New Mutants #9: New Faces, Scary Places

New Mutants #9: New Faces, Scary Places

The New Mutants are no stranger to horror as a genre, from classic stories involving hauntings to modern nightmares of the technarchy. In issue #9, the team plunges directly into a young mutant’s fearscape in an attempt to help, but quickly find themselves overwhelmed by the unexpected. New Mutants brings the Dawn of X a

The New Mutants are no stranger to horror as a genre, from classic stories involving hauntings to modern nightmares of the technarchy. In issue #9, the team plunges directly into a young mutant’s fearscape in an attempt to help, but quickly find themselves overwhelmed by the unexpected. New Mutants brings the Dawn of X a dose of horror, in a strong start to this new arc.

New Mutants #9

Ed Brisson (Writer), Flaviano (Artist), Travis Lanham (Letterer), Carlos Lopez (Colorist), Tom Muller (Designer).
Marvel Comics
March 11, 2020

The New Mutants are grotesquely distorted on Mike del Mundo's cover to New Mutants #9

It was a big week for the New Mutants, between the first issue of New Mutants that unites members of the title who had been in Shi’ar space with those who’d remained earthbound, and an issue of X-Men [link to Kayleigh’s review] that picks up the plot from the New Mutants’ space adventure. [Ed. note: And Josh Boone’s New Mutants was pushed back yet again and remains in movie purgatory. Whoops!]

The New Mutants do what they’ve always done best: hurtle into unknown danger headfirst. Ever since the early days of their first title, the New Mutants have been a team that can never turn down a call for help, no matter the risks. The young mutant the team goes to retrieve this issue presents a really interesting story. With this new character’s mutation, this issue answers the question of how, in a status quo where death is no longer a fear, can storytellers create dramatic stakes that feel real? Ed Brisson and Tom Muller use one of the issue’s two data pages extremely well to introduce this new character, humanizing a scared child with a terrifying mutation by giving her a face and a name, Natashia. With this new threat, Brisson cleverly finds a way to tell a story that has high stakes and doesn’t leverage death for shock value.

This is a strong character issue. The New Mutants have distinct voices that speak to their diverse personalities. Interactions between characters are clear and communicate the dynamics between different team members: Magma is thrilled to see Mirage return from space, but doesn’t even acknowledge Chamber standing beside her; Boom Boom pouts dramatically to make a point; Magik stands up in stubborn defense of her team when questioned by Cyclops, her supervising authority. All throughout this issue, the way characters speak to each other paints a picture of a team that is fiercely defensive of each other, with a group mentality that’s not necessarily quick to admit new members to their closed ranks.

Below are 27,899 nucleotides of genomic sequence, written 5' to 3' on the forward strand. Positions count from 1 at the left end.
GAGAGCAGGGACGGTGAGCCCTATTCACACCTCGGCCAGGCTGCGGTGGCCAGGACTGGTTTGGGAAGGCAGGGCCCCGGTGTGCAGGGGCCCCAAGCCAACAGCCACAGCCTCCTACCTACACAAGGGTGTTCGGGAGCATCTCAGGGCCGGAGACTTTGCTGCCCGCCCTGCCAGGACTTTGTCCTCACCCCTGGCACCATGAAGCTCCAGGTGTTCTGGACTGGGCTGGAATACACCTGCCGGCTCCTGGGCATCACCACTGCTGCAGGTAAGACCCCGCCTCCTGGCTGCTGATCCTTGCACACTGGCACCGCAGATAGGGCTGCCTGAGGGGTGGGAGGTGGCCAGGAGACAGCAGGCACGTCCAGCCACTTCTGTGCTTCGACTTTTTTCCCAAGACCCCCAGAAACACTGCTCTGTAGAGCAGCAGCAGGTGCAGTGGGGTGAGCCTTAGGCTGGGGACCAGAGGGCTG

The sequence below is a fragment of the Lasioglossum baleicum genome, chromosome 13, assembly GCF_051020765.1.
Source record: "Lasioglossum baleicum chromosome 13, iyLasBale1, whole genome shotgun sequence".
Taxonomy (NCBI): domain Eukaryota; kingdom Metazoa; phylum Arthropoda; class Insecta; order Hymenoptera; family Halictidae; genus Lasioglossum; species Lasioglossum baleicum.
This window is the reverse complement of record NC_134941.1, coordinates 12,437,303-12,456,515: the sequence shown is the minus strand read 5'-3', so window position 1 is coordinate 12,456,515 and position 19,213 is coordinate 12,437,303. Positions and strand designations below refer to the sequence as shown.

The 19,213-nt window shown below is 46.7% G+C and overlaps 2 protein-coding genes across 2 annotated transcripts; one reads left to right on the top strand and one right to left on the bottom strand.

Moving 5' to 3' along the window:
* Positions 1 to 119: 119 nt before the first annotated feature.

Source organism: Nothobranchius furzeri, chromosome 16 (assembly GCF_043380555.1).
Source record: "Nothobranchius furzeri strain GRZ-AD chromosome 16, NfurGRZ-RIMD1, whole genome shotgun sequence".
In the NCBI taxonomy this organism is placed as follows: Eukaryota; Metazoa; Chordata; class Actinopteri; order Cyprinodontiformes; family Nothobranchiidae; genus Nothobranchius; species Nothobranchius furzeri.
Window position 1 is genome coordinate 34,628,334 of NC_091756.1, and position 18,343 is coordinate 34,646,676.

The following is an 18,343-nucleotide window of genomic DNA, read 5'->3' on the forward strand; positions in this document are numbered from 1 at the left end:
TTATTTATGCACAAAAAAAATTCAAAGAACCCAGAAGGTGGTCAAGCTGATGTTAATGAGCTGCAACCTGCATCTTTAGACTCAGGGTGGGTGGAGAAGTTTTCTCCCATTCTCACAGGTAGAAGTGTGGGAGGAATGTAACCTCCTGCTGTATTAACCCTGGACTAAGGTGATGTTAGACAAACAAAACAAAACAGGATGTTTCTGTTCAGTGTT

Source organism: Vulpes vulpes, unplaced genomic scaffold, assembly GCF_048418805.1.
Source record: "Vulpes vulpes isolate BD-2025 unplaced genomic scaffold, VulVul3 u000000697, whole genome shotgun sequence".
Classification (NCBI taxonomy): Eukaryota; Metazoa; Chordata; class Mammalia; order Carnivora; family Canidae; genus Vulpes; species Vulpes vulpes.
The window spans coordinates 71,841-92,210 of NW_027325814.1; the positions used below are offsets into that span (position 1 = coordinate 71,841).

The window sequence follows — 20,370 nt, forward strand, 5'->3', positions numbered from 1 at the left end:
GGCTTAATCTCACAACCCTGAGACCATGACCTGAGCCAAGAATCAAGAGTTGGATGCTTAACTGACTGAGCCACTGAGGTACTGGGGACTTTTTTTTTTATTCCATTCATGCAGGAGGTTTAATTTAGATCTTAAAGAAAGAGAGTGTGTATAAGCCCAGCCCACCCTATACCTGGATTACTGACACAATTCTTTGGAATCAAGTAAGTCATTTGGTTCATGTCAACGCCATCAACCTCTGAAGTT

Another interesting element of this issue is the glimpse of social dynamics on Krakoa. Cypher, Armor, and Mondo take a detour to visit the living quarters of the Mutant Liberation Front (MLF), classic opponents of the iteration of X-Force that was born from the original New Mutants lineup, and the antagonism their visit is met with is telling. All mutants might have a home on Krakoa, but by no means does this mean all mutants have become friends. Members of the MLF have a specific dislike of the New Mutants, and that sustained distaste and rivalry is interesting to read and goes to show that life isn’t one big beach party on Krakoa.

Artist Flaviano and colorist Carlos Lopez do solid work all issue, but in scenes where Natashia begins manifesting her powers, the art in this issue really astounds. Panels of the New Mutants coming under the influence of Natashia’s mutant ability are mind-bending, with colors that pop aggressively. A full-page spread of Karma employing her own mutation, while coming under the effects of this younger mutant’s abilities, is shocking: the perfect illustration of a nightmare. Flaviano and Lopez really capture the grotesqueness of this new mutant’s ability, her fear in the face of her own mutation all the more palpable to audiences because of the strong visual horror the art conveys.

Karma uses her powers while coming under the influence of a nightmarish reality warping mutant in this interior page from New Mutants #9

This issue marks Mike del Mundo’s first on the title, and he comes on board with a visually arresting cover. The cover is a fantastic match for Flaviano and Lopez’s equally unsettling illustrations of the mutation this issue is built around. At first glance, it’s an unsettling cover, the New Mutants distorted into disquieting, monstrous new shapes. After reading the issue, it’s clear how well the cover illustrates what lies in store for the New Mutants this issue, but without that context, the cover stands on its own as a striking cover that catches the eye, while not giving away the issue’s events.

New Mutants #9 ends with a surprise, as Cypher recruits an unexpected ally to the New Mutants’ cause. This was my favorite issue so far from this creative team because of its surprises: this was an issue that kept me on my toes. The consistency of pacing that’s emerging now that the title doesn’t alternate arcs from week to week is a satisfying change, and this issue’s ending left me anxious for more. No doubt the New Mutants will make it out of this story, but it’s too soon to tell if they’ll make it out unscathed.

Emma Snape
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